On May 31st the Healthy Kids, Healthy Programs Summit featured a session titled “Team Up: Breaking Breakfast Barriers.” Similar to other Team Up sessions sponsored by Massachusetts Department of Elementary and Secondary Education and hosted by The John C. Stalker Institute, this mini-session focused on barriers and solutions from school nutrition professionals to promote the School Breakfast Program.
During this session, school nutrition professionals shared their experiences of how they increased the success of their school breakfast programs. The panel of speakers included: Food Service Director, Kristen Gentili, RD, LDN, from Natick Public Schools, West Bridgewater Public Schools’ Food Service Director, Ann Marie Grinder, Mashpee Public Schools’ Nutrition Coordinator,Gus Stickley Needham Public Schools’ Nutrition Outreach Coordinator, Jen Tuttelman, RD, and the Director of Food Service at Greenfield Public Schools, Madison Walker. Nutrition Education and School Wellness Training Coordinator for the Massachusetts Department of Elementary and Secondary Education, Denise Courtney, MS, RD, was the facilitator of this panel session.
As panelists discussed their experiences with increasing participation in school breakfast programs, the barriers they encountered and their approaches to break down these barriers were overall similar.
Challenge: Students may be unwilling to go the cafeteria for breakfast.
- According to panelists Kristen Gentile and Ann Marie Grinder, breakfast was offered in the cafeteria at their schools, but students did not take advantage of the breakfast service. They found that students congregated in the school hallways in the morning or those waiting in the cafeteria did not get out of their seats to buy breakfast.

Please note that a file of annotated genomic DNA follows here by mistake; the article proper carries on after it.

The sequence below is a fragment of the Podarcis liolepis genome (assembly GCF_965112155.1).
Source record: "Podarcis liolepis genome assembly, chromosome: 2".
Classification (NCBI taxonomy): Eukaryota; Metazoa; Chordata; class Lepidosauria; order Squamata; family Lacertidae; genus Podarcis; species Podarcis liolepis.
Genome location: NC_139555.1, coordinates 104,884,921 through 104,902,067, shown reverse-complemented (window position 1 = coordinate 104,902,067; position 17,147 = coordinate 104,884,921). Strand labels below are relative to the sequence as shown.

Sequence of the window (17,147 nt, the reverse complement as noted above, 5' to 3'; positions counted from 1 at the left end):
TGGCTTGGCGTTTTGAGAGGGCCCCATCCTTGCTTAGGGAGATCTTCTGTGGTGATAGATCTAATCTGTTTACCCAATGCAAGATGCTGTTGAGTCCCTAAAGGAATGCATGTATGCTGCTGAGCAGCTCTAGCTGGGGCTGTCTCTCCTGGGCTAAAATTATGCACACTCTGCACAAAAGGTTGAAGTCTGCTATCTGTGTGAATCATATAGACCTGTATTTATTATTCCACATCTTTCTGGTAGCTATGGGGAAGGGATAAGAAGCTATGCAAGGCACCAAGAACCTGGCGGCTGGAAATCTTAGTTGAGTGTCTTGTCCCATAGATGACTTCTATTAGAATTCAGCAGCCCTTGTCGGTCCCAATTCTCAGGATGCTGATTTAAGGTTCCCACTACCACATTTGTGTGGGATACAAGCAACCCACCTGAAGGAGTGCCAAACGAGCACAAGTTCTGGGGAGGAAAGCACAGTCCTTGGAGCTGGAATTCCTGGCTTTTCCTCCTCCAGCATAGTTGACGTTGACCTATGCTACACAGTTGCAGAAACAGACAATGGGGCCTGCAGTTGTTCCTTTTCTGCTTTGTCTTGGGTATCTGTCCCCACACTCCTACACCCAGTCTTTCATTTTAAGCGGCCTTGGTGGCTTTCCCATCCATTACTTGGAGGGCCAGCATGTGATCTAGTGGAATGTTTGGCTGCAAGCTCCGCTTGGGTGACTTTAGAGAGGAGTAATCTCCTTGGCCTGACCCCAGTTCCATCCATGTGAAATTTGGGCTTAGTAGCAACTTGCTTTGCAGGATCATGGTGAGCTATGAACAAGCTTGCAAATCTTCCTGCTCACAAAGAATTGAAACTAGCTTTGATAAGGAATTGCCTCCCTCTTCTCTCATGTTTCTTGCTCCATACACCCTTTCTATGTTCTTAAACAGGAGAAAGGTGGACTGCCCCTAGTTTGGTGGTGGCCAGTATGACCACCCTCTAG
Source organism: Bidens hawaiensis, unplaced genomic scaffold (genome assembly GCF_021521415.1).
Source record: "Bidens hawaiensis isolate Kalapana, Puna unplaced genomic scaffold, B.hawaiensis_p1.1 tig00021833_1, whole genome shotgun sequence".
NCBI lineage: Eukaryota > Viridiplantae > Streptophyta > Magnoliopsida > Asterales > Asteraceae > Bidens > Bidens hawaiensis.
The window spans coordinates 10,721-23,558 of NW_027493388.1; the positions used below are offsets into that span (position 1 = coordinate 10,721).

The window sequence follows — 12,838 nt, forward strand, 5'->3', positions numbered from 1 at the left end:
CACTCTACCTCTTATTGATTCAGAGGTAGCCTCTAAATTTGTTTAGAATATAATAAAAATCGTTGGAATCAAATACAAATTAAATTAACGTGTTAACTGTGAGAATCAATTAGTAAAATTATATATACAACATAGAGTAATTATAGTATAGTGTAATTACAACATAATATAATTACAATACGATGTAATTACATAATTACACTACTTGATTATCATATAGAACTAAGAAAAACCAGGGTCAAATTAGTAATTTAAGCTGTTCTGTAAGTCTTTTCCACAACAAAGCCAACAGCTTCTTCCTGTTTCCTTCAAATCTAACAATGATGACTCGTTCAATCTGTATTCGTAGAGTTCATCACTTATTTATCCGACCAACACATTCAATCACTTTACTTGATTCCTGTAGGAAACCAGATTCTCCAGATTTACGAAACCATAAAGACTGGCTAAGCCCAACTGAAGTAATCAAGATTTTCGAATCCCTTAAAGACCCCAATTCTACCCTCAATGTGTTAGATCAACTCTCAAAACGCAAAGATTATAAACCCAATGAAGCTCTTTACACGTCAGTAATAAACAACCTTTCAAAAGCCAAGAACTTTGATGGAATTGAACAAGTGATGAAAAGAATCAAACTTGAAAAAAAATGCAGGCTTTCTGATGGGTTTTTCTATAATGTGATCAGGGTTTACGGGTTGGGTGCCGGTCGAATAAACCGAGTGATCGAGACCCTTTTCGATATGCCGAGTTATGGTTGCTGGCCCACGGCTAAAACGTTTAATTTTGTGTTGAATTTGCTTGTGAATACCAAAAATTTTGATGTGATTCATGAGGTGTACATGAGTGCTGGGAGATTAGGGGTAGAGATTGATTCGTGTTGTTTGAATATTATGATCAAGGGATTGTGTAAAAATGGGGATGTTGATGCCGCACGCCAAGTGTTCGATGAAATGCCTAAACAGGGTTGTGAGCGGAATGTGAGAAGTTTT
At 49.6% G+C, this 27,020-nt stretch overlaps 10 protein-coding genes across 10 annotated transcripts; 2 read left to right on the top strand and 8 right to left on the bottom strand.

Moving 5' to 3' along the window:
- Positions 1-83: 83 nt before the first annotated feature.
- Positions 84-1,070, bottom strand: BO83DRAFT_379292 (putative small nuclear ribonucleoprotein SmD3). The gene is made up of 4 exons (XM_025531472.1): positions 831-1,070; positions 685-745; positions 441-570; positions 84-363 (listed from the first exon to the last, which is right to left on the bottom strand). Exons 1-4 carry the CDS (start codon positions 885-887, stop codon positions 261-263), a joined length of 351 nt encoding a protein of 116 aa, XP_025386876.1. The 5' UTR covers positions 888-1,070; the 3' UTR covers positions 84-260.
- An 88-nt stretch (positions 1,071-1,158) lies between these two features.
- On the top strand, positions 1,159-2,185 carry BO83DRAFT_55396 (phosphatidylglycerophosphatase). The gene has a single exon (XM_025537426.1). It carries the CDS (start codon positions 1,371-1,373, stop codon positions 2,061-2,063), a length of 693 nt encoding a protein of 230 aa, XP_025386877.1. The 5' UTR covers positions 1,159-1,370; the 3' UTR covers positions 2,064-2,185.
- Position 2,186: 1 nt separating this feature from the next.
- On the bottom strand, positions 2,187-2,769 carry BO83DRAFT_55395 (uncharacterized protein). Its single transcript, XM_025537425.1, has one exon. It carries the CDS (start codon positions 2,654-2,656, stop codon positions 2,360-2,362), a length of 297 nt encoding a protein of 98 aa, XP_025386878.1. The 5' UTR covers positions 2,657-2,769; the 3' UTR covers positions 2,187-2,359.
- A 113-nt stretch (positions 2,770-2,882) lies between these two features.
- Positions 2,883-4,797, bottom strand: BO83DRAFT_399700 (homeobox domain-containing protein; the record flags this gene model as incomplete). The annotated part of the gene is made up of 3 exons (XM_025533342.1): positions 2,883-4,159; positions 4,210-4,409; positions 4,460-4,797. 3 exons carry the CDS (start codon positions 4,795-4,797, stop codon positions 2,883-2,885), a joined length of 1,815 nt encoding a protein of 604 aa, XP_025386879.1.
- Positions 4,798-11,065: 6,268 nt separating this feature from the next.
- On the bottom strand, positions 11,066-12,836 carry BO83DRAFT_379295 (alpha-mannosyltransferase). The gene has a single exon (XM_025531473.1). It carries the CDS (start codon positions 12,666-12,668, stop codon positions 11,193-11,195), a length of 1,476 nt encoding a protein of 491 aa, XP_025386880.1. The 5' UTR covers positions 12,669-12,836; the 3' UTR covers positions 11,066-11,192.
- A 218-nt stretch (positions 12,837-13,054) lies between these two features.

Solution: Provide a food cart or snack rack placed near the cafeteria for students take breakfast to go.
- The Natick High School has the breakfast cart open until late morning (10:00am) to give students an opportunity to purchase food in between classes.
Any school districts that wish to have breakfast carts that are used for school breakfast programs, such as those in Natick, can apply for a grant through New England Dairy and Food Council. The carts allow both cold and warm items to be served and can be placed at convenient locations in the school or school cafeteria.
- The Nutrition Coordinator of the Mashpee Public Schools Gus Stickley, shared with the attendees that they created a bagged, grab-and-go breakfast program that consisted of mostly pre-made items such as cereal, milk, and fruit. Students take these breakfasts to go as they enter the school in the morning.
Challenge: Schools may not allow food in the classroom. This creates issues with students having the time to buy food and eat it before class begins.
Solution: Allow breakfast in the classroom.
- It was found among panel members that there is a higher participation rate in breakfast programs in schools that allow food in the classroom. In these cases, students are able to purchase the breakfast (or get free or reduced breakfast) and eat it in the classroom.
- Madison Walker shared with the audience that in the Greenfield school district, over 60 percent of students qualify for free or reduced breakfast, and it is encouraged that students eat in the classroom. In doing this, it was found that there was a reduced stigma around getting free or reduced breakfast, since all students are eating in the classroom.
The take away message from the panel about increasing the success of school breakfast programs… bring breakfast to the students and when possible, have students eat breakfast in the classroom.